Dwyer said trade will increase and trade liberalization will continue. Free trade agreements (FTAs) will be critical as the Doha round of trade negotiations continues to sputter.
The playing field remains tilted against the United States but without FTAs the field would be tilted even more. The cost of inaction with the Columbia free trade agreement cost America dearly. “Canada got in first, and it will take years to regain markets.”
Again, the developing world will be the driving force in trade. Consumer-oriented goods will be important for trade—anything one can buy in a grocery store. Those items, Dwyer said, will account for about 40 percent of ag trade goods. Bulk items—soybeans, grains, cattle, cotton, etc.—will account for another 40 percent.
He projects exports to top $168 billion by 2021, up $31 billion over the next decade.
Biotechnology, he said, will be a means of increasing production and efficiency. “Biotech is not a problem; it’s part of the solution. Producers want it to get yields up.”
At least 10 percent of the world’s crop acreage is now planted in biotech crops and that percentage is rising.
“Acceptance, however, is not universal. Europe, for example, has been slow to accept biotech. Developing worlds will be faster in disseminating biotechnology.”
Dwyer said planted acreage will increase, but not in the United States. Yield increases in recent years have come from improved technology and better production practices, except for oilseeds, mostly soybeans. Significant acreage increases in Brazilian soybeans has pushed oilseed acres higher.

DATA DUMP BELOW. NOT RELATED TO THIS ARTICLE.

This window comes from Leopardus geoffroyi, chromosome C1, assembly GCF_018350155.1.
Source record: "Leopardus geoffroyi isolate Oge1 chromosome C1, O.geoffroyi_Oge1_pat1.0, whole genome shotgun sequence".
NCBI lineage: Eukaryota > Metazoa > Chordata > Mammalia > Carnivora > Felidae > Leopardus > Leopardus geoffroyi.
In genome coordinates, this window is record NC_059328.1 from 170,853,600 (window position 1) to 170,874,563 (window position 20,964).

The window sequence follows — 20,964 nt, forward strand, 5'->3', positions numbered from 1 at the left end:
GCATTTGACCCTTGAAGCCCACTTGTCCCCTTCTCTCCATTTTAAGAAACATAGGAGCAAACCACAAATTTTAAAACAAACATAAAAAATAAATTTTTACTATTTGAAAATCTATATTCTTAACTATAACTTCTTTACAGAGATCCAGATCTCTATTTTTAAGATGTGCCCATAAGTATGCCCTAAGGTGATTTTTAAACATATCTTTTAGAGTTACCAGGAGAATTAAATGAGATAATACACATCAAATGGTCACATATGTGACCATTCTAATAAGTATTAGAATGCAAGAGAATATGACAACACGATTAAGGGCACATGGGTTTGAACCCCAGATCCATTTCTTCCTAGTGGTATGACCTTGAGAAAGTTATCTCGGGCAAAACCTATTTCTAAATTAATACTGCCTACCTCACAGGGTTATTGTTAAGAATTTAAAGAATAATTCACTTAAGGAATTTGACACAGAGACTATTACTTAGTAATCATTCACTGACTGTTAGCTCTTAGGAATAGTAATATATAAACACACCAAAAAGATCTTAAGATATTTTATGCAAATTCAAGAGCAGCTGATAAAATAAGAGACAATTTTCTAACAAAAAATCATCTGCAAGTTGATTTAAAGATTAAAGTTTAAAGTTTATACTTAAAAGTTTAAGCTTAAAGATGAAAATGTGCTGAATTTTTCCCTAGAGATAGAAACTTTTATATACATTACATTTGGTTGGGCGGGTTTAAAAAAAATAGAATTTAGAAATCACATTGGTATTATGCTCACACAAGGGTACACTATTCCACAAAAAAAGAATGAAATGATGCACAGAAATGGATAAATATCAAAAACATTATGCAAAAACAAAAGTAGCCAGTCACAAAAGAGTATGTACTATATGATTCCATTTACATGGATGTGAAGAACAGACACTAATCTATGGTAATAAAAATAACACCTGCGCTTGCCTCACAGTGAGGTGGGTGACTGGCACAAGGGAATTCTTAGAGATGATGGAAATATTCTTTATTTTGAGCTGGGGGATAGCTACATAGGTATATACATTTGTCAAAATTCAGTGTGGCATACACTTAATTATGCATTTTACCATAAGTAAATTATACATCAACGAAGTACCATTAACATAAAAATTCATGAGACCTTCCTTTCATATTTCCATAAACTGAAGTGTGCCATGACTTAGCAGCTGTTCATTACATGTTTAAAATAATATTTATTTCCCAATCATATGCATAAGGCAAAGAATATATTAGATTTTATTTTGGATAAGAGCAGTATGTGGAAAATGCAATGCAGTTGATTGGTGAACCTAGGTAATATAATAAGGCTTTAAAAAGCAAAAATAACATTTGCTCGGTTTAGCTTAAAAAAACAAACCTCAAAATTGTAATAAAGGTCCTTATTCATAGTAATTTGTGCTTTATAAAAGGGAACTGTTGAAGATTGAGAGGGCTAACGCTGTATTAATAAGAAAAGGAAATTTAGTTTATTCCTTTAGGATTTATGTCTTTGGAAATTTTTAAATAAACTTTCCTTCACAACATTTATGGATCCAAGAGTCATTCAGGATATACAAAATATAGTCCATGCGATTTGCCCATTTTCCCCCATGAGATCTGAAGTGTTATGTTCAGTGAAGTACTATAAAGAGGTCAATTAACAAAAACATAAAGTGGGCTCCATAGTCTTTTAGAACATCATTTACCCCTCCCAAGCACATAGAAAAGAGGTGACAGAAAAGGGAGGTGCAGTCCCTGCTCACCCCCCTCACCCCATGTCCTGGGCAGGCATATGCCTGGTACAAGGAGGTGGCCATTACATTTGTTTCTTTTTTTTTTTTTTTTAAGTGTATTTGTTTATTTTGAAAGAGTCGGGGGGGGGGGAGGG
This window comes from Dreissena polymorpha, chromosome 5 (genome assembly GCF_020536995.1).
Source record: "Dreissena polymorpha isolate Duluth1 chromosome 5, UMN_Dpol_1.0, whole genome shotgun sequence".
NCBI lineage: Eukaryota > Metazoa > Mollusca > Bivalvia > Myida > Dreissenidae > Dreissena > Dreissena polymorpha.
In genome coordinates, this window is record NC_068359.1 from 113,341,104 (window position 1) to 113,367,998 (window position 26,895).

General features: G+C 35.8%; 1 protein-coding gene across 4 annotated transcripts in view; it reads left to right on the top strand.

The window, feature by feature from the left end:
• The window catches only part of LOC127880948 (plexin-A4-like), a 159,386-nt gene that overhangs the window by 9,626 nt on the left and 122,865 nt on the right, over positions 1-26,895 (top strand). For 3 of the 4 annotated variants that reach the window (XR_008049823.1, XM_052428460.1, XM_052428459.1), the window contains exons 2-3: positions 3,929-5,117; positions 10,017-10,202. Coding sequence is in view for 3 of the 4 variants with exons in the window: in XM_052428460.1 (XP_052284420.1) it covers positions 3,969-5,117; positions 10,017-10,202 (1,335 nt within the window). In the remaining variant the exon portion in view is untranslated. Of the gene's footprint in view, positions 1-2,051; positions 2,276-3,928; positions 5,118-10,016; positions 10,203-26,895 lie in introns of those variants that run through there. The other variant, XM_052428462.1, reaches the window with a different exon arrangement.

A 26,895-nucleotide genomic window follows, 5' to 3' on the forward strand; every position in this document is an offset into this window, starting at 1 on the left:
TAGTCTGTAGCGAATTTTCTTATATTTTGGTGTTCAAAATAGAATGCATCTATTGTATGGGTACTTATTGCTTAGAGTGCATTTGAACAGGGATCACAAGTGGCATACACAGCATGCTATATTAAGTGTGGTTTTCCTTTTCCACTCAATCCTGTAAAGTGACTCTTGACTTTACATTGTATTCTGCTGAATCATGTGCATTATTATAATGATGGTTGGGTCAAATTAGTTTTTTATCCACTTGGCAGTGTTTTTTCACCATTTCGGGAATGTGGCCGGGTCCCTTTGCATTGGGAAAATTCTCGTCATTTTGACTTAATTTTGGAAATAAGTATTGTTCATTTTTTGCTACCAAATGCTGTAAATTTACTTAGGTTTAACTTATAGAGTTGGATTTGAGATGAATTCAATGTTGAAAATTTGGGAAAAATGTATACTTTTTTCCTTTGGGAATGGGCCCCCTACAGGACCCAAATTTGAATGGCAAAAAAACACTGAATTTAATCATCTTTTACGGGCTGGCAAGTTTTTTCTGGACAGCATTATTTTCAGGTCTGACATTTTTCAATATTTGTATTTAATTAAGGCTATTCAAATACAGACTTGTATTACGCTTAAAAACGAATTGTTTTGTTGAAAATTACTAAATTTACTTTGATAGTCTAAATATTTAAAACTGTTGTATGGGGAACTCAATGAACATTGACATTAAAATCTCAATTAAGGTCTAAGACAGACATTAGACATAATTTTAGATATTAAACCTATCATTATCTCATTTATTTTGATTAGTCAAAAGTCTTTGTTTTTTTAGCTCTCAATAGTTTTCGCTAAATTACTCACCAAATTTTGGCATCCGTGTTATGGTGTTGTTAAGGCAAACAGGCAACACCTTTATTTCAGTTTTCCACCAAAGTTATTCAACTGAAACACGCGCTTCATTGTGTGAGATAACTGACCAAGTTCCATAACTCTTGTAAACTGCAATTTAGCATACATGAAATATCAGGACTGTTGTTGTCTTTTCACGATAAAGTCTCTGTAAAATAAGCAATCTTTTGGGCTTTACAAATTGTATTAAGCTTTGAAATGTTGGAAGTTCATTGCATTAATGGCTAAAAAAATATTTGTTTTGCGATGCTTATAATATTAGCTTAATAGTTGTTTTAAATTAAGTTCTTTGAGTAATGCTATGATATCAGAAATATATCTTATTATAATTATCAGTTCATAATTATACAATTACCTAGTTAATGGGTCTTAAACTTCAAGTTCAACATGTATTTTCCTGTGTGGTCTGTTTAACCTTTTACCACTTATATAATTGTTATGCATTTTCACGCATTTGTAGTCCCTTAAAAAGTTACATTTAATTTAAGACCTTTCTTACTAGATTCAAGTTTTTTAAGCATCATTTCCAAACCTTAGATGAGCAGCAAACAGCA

South America, and particularly Brazil, will lead planted acreage increases. “Africa has a lot of uncultivated land,” Dwyer said, “but infrastructure (problems) will be a limiting factor.”
But wood still needs knocked. Dwyer says FAS makes “analysis by assumptions,” and those assumptions are based on best available information. Things can go awry. “There are things that can cause projections to unwind.”
Policy errors, for instance, can stymie trade and damage trust. “Export bans increase the price volatility,” he said, “and create distrust in the markets.”
High production costs also produce uncertainty and those costs are also likely to remain elevated. “Rising input costs will pressure margins. Commercial agriculture is an energy- and input-intensive industry and, as input costs increase, cost of producing food also increases. Critics don’t understand the economics of food production.”
He said the price of crude oil “clearly correlates with the cost of commodity and food production.
“So, what could go wrong? Prolonged economic stagnation, a new recession, crisis in Europe, a hard landing in China all pose a risk.”
He said a slowdown of the middle class growth rate is another concern as is the possibility of increasing value of the U.S. dollar. “Beware high input costs and short term exogenous (outside) shocks.
“But the bottom line question remains: ‘Is this another golden era for agriculture?’ That depends. But we have not seen as positive an outlook for 30 years.”